Monthly Crowd Gathers to Stargaze at Griffith Observatory

Life, forever dying to be born afresh, forever young and eager, will presently stand upon this earth as upon a footstool, and stretch out its real amidst the stars.

—H.G. Wells, The Outline of History, 1920

Saturday night I trudge past a surprisingly dark Greek Theatre, up the hill to the seductively lit Griffith Observatory. As dusk descends, dozens of families and school groups scramble across the grounds. The verandas of the observatory are packed. The great lawn is littered with dozens of telescopic contraptions, big and small. Lines of people shoot out 20 to 30 deep in all directions. Everyone is waiting patiently to have an up-close look at the lunar landscape.

David Sovereign, who bears an unusual resemblance to cartoonist R. Crumb, is the two-time president of the Los Angeles Astronomical Society. As he explains the group’s origins, an entire family of turbaned Sikhs suddenly distracts him. Their headgear is slowly moving his telescope as they attempt to view the moon through its low-to-the-ground eyepiece.

“Careful there,” suggests Sovereign, while trying to reposition his 4-foot-long scope to again line up with the luminous three-quarter moon.

“I joined the club in 1970 — it started as a hobby,” explains the bespectacled Sovereign. “We started in 1926 as the Los Angeles Telescope Makers Society, then incorporated as the Los Angeles Astronomical Society in 1939.”

Besides these Public Star Parties hosted every month at the Griffith Observatory, the society, made up of nearly 500 members, offers public outreach events for groups to learn about the night sky; telescope making at its Garvey Ranch Park Observatory site in Monterey Park; a tap-the-telescope loaner program; a “dark sky” site some 60 miles north of Los Angeles and beyond the range of urban light pollution; and a newsletter and library as well. At the observatory, members and their guests can view the night sky through two large reflecting telescopes onsite or bring their own to set up on concrete pads equipped with power outlets.

In the total darkness in front of Griffith Observatory, everyone giddily bumps into one another. After waiting in line to view the sky through what appears to be a gigantic pair of binoculars counterbalanced with circular weights, I get to really see the lunar surface for the first time. I am shocked by the extreme clarity. Nearby, I overhear a kid talking about solar maximum. I think he’s discussing an episode of Rome but quickly learn that solar maximum is when massive amounts of sunspots appear during extreme solar activity. Who knew?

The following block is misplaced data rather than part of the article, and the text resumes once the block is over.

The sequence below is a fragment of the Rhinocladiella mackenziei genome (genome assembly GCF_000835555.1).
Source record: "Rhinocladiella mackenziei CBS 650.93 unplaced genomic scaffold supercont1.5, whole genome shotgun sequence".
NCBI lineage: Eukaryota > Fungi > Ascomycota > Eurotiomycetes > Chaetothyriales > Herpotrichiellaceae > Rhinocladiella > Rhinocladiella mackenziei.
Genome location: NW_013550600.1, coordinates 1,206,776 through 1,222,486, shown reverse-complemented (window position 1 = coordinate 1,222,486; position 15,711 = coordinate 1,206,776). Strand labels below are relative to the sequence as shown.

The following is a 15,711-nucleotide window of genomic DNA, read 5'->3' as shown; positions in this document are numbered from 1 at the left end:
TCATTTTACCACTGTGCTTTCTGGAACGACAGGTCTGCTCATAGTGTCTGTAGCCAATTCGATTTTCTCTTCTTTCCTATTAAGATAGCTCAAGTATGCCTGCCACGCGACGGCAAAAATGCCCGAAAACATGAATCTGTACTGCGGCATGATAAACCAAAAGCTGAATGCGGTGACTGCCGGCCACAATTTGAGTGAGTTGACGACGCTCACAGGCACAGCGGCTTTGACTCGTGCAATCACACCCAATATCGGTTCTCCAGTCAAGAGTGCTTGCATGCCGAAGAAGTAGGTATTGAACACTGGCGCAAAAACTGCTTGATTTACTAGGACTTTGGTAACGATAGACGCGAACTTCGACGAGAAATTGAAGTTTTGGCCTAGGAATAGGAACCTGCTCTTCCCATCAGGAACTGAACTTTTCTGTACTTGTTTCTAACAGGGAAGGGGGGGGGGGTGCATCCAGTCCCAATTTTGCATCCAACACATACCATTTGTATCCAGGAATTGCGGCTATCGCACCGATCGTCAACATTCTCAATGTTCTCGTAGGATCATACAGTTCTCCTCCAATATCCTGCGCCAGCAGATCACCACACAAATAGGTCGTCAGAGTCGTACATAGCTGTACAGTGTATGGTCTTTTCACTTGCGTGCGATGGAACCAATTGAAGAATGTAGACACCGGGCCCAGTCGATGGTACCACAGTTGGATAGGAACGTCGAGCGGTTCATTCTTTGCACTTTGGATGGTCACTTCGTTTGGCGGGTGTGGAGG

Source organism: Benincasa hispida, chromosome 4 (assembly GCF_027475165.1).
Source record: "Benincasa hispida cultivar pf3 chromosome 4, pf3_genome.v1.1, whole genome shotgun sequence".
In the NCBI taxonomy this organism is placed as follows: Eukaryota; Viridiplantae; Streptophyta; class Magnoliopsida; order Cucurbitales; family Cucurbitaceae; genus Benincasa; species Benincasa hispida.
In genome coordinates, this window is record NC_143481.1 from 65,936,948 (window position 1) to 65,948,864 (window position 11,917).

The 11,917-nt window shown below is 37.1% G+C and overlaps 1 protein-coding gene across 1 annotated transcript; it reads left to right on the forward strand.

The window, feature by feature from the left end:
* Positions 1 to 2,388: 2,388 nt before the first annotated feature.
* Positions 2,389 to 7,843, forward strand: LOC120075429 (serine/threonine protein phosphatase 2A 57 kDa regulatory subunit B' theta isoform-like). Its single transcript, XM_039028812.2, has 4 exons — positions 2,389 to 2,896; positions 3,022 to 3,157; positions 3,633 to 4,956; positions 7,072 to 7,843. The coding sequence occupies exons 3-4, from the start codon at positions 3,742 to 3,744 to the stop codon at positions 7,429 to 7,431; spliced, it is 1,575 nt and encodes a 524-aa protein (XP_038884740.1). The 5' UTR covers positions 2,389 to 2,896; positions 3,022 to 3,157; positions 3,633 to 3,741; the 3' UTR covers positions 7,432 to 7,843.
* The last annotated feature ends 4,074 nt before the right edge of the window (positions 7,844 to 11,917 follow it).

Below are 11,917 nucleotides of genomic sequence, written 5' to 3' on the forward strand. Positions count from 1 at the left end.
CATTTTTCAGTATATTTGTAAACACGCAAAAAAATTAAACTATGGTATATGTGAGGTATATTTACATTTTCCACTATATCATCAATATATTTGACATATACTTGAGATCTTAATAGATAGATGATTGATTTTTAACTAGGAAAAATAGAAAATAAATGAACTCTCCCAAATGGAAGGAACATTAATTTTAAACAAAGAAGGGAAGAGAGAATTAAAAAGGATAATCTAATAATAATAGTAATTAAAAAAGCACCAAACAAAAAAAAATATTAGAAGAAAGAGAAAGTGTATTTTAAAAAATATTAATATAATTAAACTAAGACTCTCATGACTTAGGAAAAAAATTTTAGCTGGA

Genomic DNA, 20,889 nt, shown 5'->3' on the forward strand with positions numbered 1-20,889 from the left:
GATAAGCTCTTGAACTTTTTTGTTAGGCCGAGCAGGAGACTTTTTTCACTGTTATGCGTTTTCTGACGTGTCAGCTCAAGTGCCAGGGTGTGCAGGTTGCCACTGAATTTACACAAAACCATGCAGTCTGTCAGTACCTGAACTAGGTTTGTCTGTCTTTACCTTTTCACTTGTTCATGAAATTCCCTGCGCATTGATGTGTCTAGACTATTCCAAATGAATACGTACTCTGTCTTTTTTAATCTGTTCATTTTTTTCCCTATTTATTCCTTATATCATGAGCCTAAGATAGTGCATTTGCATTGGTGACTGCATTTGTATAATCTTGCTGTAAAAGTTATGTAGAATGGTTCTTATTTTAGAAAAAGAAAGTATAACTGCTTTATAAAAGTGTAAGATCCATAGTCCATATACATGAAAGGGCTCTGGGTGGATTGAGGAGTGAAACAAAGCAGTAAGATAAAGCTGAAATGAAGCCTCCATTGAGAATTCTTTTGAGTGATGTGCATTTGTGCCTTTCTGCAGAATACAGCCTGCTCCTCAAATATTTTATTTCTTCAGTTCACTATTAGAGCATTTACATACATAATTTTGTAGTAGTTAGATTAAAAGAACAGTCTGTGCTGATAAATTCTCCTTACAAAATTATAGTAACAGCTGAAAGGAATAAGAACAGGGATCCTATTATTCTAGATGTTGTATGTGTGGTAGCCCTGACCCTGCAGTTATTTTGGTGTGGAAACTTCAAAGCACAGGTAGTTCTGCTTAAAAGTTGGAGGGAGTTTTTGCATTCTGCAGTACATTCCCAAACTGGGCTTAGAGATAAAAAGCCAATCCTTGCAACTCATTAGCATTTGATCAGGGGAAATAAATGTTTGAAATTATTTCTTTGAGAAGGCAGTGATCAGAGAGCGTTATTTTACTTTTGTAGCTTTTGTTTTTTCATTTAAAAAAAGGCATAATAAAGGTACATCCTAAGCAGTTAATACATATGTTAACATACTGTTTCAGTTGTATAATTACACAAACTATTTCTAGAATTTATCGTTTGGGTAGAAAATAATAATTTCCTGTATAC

The kid kinda looks like a miniature version of Jonah Hill’s character Seth from Superbad. His name is Alberto Celis, he’s from East L.A., and he’s only 10.

“I just graduated from Ivanhoe Elementary,” he says, like it was Harvard. “And now I’m going to Polytechnic in Pasadena.”

“Well, Alberto,” I ask, “what do you like about astronomy?”

“I like studying things above the Earth.”

I continue with my 10-year-old level of questions. “If you could go to one planet, which one would you go to and what would you bring with you?”

“Does it have to be a planet?” asks the briefly disappointed brainiac.

“Uh, okay. One celestial body,” I counter, surprised I pulled that phrase out of my lower zeitgeist.

Celis seems quickly relieved. “I would go to Titan, Saturn’s largest moon,” he says proudly. “And I would probably bring a greenhouse.”

At first I think he means a green-colored house, as any 10-year-old might, but he actually means a greenhouse to grow plants and vegetables so we would survive as a species.

I feel like I’m a 10-year-old.

“And how long would it take you to get there?” I query, figuring I’d snag him with obscure technical stuff.

“Uh, I don’t know ... probably a long time,” Celis says, suddenly sounding like any human born after 1997. But then he quickly adds, “It took Cassini [the spacecraft] about seven years to travel to Saturn, so about that long, I guess.”

I ask him the most mundane of adult questions, feeling ancient even as I do: “And what do you want to be when you grow up?”

Celis sighs, then takes a deep breath. He answers calmly and deliberately: “I want to be a few things. Probably an astronomer. An artist. A zoologist. A paleontologist. Things in that area.”

Later, as we all watch the spectacular Lotus Festival fireworks over Echo Park Lake from the back veranda of the observatory, I think about Alberto Celis, a 10-year-old from East L.A., and for the first time in a while, I actually feel optimistic. Maybe there is hope for us. Maybe someday Alberto and his friends will get us off this global melting mess and somehow into a brave new world.


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